Miriam Huntley, doctoral student, Harvard's School of Engineering and Applied Sciences, Co-first author.


Senior author Erez Lieberman Aiden, assistant professor of genetics at Baylor and of computer science and computational and applied mathematics at Rice, said work began five years ago, shortly after he and his colleagues at the Broad Institute published a groundbreaking study introducing the Hi-C 3-D method for sequencing genomes.


"The 2009 study was a great proof of principle, but when we looked at the actual maps, we couldn't see fine details. It took us a few years to get the resolution to a biologically usable level. The new maps allow us to really see, for the first time, what folding looks like at the level of individual genes."

Erez Lieberman Aiden PhD, senior author, assistant professor of genetics at Baylor, and of computer science and computational and applied mathematics at Rice University


The work to refine "Hi-C" and produce full-genome maps with gene-level resolution continued when Aiden moved to Houston in 2013, established the Center for Genome Architecture at Baylor and joined the Center for Theoretical Biological Physics at Rice. Aiden credited Rao and Huntley with leading the effort, which involved a team of 11 researchers at Rice, Baylor, Broad and Harvard.

Identifying the loops themselves was yet another challenge. Fortunately, the group benefited from resources provided by NVIDIA, which named Aiden's lab a GPU Research Center in 2013 and provided essential hardware for the project. Huntley said new methods were also developed to speed the data processing and reduce experimental "noise," irregular fluctuations that tend to obscure weak signals in the data.

Huntley: "We faced a real challenge because we were asking, 'How do each of the millions of pieces of DNA in the database interact with each of the other millions of pieces?' Most of the tools that we used for this paper we had to create from scratch because the scale at which these experiments are performed is so unusual."

The big-data tools created for the study included parallelized pipelines for high-performance computer clusters, dynamic programming algorithms and custom data structures.

Rao said the group also relied heavily on data-visualization tools created by co-authors Neva Durand and James Robinson.

Rao: "When studying big data, there can be a tendency to try to solve problems by relying purely on statistical analyses to see what comes out, but our group has a different mentality. Even though there was so much data, we still wanted to be able to look at it, visualize it and make sense of it. I would say that almost every phenomenon we observed was first seen with the naked eye."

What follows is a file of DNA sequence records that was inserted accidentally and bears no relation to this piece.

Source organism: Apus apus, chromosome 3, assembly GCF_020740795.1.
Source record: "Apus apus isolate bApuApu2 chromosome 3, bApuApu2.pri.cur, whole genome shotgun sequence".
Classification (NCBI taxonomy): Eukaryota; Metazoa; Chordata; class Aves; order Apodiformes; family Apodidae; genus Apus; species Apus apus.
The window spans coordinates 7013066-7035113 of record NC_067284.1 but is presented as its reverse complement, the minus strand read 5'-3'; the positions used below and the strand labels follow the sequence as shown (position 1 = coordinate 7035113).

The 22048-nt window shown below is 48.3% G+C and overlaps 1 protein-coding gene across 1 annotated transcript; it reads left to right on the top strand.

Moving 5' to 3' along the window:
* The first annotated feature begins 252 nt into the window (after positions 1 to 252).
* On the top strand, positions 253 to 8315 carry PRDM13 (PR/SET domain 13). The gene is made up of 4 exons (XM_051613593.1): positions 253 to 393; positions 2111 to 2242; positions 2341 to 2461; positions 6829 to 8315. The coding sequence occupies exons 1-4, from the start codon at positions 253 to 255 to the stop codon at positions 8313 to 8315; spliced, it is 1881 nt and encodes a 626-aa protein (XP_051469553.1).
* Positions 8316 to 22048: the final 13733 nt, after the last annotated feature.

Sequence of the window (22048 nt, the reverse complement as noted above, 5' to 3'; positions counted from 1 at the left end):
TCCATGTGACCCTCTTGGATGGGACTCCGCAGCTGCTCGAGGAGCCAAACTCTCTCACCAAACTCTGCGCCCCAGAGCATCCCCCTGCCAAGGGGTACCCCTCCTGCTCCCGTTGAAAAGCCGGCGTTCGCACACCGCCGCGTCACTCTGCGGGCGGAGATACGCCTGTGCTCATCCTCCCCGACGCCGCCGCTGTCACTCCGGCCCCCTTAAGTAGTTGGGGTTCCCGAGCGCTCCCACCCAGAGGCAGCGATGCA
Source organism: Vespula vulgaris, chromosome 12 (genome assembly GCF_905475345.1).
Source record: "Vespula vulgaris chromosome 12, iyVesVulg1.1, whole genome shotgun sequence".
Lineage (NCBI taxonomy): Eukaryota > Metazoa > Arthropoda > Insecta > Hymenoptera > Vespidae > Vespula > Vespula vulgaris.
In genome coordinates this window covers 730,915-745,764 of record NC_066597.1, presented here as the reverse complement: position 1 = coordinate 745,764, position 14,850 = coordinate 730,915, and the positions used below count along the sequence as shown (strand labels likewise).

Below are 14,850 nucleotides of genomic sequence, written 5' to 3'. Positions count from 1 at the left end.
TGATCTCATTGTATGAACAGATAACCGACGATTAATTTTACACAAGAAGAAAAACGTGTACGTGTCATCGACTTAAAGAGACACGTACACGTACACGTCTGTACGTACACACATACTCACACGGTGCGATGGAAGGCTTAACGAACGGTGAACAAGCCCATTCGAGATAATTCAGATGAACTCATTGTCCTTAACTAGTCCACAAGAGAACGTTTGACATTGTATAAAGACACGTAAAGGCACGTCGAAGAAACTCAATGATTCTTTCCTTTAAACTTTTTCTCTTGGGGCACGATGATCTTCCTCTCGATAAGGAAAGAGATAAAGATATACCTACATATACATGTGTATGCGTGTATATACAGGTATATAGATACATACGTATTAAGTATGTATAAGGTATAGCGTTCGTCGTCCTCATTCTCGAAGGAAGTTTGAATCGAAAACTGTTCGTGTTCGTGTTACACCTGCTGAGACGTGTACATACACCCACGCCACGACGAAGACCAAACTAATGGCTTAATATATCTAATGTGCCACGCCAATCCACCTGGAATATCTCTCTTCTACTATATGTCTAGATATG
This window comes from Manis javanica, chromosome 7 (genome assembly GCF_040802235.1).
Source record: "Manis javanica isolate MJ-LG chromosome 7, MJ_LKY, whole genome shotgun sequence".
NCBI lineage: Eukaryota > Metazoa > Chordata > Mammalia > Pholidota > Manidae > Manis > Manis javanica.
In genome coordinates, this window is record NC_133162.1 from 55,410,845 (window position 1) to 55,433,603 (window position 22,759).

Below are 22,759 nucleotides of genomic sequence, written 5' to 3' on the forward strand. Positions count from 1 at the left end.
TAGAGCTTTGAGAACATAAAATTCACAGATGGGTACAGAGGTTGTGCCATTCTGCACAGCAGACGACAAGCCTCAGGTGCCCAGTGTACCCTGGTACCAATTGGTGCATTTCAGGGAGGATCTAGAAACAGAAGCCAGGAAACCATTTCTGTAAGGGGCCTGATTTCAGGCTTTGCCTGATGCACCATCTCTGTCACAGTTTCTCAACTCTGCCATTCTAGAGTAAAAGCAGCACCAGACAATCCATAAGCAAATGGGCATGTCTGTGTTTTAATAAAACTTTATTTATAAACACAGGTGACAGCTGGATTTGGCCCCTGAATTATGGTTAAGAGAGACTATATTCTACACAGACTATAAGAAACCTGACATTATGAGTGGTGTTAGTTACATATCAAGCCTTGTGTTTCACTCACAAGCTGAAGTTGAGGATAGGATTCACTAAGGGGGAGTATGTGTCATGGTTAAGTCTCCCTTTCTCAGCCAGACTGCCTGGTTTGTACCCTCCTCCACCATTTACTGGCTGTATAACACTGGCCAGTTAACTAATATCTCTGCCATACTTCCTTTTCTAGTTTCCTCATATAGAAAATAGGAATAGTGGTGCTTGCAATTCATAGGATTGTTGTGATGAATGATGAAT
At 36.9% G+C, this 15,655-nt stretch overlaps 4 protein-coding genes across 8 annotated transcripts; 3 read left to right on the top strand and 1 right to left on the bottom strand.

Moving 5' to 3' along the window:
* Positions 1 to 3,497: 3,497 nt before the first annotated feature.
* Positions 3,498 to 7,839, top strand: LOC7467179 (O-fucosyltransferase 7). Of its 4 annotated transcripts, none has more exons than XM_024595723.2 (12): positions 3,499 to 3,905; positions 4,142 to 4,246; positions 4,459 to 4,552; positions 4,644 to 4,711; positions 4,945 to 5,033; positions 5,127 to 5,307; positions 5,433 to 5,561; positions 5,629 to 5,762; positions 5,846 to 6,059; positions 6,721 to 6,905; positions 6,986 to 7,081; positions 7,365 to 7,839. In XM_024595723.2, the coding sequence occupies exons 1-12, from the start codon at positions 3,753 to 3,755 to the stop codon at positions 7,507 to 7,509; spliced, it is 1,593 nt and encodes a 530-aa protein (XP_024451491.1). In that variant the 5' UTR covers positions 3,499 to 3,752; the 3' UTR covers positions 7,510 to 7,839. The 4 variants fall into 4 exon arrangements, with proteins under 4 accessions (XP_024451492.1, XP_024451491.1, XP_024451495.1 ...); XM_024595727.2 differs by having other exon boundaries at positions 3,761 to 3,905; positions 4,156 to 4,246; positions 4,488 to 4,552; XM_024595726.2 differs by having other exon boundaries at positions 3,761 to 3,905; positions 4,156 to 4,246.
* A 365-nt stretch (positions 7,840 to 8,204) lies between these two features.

Abstract
Highlights
•Contact domains (∼185 kb) segregate into six subcompartments with distinct histone marks
•Loop anchors occur at domain boundaries and bind CTCF in a convergent orientation
•Loops correlate with gene activation and are conserved across cell types and species
•The inactive X chromosome contains large loops anchored at CTCF-binding repeats

Summary
We use in situ Hi-C to probe the 3D architecture of genomes, constructing haploid and diploid maps of nine cell types. The densest, in human lymphoblastoid cells, contains 4.9 billion contacts, achieving 1 kb resolution. We find that genomes are partitioned into contact domains (median length, 185 kb), which are associated with distinct patterns of histone marks and segregate into six subcompartments. We identify ∼10,000 loops. These loops frequently link promoters and enhancers, correlate with gene activation, and show conservation across cell types and species. Loop anchors typically occur at domain boundaries and bind CTCF. CTCF sites at loop anchors occur predominantly (>90%) in a convergent orientation, with the asymmetric motifs “facing” one another. The inactive X chromosome splits into two massive domains and contains large loops anchored at CTCF-binding repeats.

Additional co-authors include the Broad Institute's Eric Lander and Baylor's Elena Stamenova, Ivan Bochkov, Adrian Sanborn, Ido Machol and Arina Omer.

The research was supported by the National Science Foundation, the National Institutes of Health, the National Human Genome Research Institute, NVIDIA, IBM, Google, the Cancer Prevention and Research Institute of Texas and the McNair Medical Institute.